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The question that most people ask is “What is companion planting?” or “How does companion planting work?”
OK, here’s my take on companion planting, think of it as a friend or friends with a bad case of Halitosis or Stinky feet, you want to stay well away from this person…….. Cool, you can speak to them and they are a good people, but just keep your distance. Or on the flip side, Companion planting can be like a homely kitchen with the smell of baking biscuits and warm vanilla. You either want to be real close for a taste or far away enough to appreciate but not partake.
Now, not all plants in the ‘Halitosis’ category are bad for other plants, they are just bad for insects and other pests, the plants don’t seem to mind the ‘smell’ where as for others the halitosis is overwhelming. Now where does this come from?
Companion planting is using the plants allelopathic ability to create or produce an environment that will allow for either beneficial growth, pest or disease resistance or on the opposite scale repelling effects. If you are a gardener you have experience the effects of allelopathy in your own garden, some just did not know what it was.
Here is a good example, have you ever tried to grow something under a Pine or Bluegum tree? Not much grows under these trees specifically because of the ‘exudations’ of the plant gives off, either via the roots into the soil or the fact that it drops leaves/needles that taint the soil. There is also some very interesting research that there are chemicals that are airborne and are released into the air that can affect other plants nearby (Of the same or different species).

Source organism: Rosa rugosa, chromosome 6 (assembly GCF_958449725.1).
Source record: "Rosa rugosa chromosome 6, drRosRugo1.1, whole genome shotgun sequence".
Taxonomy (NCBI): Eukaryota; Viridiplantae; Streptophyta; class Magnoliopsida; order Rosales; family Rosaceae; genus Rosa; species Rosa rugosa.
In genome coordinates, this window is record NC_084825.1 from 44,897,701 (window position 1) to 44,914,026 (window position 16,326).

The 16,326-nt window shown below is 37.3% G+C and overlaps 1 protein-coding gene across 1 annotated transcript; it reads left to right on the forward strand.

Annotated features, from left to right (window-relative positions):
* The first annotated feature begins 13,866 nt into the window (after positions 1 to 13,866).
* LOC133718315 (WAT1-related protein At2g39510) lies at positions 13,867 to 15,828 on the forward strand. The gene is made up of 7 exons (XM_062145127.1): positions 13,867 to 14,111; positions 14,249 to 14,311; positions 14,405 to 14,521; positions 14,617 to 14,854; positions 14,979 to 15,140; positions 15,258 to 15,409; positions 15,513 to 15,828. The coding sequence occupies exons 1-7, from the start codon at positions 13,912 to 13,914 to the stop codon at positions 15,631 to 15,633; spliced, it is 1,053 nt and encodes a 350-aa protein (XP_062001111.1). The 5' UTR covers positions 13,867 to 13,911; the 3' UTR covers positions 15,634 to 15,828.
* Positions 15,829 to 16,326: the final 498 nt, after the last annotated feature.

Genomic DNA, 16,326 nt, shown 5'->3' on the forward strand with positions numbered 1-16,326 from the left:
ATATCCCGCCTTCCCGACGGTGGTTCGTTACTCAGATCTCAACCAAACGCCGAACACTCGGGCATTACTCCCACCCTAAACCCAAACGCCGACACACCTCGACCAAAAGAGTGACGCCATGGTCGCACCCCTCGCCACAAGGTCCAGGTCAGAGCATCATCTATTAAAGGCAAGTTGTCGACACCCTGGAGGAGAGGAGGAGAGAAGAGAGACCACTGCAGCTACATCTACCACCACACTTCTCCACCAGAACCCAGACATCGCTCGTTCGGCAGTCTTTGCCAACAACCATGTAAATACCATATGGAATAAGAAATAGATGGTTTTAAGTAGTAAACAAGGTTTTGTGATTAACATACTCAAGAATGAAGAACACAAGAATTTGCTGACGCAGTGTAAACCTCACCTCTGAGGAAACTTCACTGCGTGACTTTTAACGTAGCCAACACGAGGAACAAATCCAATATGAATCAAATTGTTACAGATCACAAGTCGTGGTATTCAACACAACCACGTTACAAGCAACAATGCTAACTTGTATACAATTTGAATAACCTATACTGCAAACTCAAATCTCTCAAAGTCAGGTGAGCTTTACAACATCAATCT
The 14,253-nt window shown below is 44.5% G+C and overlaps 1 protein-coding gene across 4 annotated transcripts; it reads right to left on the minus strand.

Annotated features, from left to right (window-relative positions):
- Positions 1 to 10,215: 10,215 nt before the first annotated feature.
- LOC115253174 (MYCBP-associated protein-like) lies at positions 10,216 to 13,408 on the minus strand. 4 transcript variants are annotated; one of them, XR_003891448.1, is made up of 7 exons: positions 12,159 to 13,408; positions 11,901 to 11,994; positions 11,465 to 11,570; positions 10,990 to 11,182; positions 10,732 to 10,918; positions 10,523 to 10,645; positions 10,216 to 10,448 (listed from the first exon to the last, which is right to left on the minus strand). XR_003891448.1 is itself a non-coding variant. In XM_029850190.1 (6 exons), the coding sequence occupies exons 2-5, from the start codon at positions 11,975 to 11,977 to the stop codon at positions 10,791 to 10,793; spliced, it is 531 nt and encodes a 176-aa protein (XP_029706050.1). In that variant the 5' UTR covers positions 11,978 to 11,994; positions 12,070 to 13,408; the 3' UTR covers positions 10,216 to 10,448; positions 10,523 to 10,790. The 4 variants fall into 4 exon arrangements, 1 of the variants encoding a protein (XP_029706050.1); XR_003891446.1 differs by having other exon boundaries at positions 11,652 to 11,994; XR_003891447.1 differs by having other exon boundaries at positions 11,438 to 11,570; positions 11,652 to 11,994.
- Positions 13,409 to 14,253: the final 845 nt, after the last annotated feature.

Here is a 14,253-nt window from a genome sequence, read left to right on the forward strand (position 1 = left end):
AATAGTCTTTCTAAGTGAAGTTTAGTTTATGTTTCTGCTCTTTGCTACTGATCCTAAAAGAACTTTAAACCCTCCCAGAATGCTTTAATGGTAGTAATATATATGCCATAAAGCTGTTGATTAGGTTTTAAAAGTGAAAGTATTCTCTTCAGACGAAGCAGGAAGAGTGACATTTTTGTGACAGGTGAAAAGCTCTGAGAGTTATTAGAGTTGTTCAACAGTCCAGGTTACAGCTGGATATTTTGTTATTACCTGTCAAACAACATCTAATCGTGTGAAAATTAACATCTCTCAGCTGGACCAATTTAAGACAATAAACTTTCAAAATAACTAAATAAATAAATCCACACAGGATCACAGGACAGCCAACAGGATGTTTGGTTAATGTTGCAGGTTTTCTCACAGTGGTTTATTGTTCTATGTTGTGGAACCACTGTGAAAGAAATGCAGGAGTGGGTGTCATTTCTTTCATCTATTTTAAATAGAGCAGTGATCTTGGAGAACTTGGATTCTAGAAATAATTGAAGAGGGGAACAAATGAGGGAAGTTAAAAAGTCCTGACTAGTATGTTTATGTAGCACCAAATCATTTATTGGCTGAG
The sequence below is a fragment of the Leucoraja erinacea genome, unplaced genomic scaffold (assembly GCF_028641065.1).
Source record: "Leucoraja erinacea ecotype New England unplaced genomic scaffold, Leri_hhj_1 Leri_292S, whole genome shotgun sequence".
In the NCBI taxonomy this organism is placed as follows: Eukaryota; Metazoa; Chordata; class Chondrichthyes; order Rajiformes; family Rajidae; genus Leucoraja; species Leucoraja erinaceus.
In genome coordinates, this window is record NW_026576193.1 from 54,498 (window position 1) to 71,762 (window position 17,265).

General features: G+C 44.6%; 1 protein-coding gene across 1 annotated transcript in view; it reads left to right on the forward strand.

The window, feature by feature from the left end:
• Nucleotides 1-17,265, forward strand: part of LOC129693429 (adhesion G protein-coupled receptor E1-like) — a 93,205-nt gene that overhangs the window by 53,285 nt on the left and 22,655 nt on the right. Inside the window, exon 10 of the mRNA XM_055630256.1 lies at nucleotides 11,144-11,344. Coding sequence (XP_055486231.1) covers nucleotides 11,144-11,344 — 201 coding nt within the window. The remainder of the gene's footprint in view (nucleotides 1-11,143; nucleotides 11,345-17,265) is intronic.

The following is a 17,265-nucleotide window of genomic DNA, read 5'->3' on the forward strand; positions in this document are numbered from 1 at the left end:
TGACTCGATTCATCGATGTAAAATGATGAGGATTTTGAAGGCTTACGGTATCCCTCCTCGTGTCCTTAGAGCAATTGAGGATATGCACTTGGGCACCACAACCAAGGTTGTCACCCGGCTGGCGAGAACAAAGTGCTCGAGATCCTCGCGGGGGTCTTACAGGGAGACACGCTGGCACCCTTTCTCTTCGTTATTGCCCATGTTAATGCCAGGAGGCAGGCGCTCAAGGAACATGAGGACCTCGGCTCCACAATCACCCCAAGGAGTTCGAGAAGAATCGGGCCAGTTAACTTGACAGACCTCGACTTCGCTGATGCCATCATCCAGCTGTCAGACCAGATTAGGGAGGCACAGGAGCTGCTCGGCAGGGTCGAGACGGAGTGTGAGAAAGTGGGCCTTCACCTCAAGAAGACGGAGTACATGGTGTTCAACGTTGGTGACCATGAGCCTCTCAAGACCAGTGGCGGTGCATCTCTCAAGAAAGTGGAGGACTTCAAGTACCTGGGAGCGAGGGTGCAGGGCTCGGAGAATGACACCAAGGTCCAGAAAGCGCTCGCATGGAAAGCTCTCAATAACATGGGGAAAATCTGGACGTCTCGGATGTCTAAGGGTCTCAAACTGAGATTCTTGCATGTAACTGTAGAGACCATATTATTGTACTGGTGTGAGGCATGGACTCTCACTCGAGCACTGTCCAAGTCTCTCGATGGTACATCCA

On the other side, companion planting can extend into occult practices and are subject to very blurred interpretation where people start speaking about the vibrations and rhythms that these plants give off. Very dubious interpretation in my opinion.
In addition, certain plants will produce an abundance of macro and micro nutrients into the soil that can then be taken-up by other plants. Everyone knows that legumes will add nitrogen into the soil, this is one blatant example of companion planting (Not everything needs to be planted at the same time to be classified as companion planting) I have seen it this year with wheat that was planted into beds that had beans in over the summer, the wheat is doing far better in the beads that had beans in, and well (but not as well) in the other beds.
We have all heard the age old advice of planting garlic with your roses, to keep aphids away, does it work? Yes of course. But this is only the start of companion planting. There are many ways that you can improve your crops in the vegetable garden using companion planting. Some quick examples are Asparagus and Parsley, one protects the other and improves the flavor of the asparagus. Next don’t plant melons near corn, I learnt this the hard way this year and if you have a look at the photo you can clearly see what looks like succession planting, is actually corn that grows better the further they are away from the melons. One of the companion ‘teams’ that are more obscure are cabbage and mint, the mint protects the cabbage patch, I’ve never had the nerve to let mint grow rampant in my garden but I do move pots of mint close to the cabbages. The only problem is in winter when the mint dies down. Also for those of you that are planting both potatoes and tomatoes in your garden this spring, keep them on opposite ends of the garden…. Unless you like glassy ‘taters and small hard tomatoes.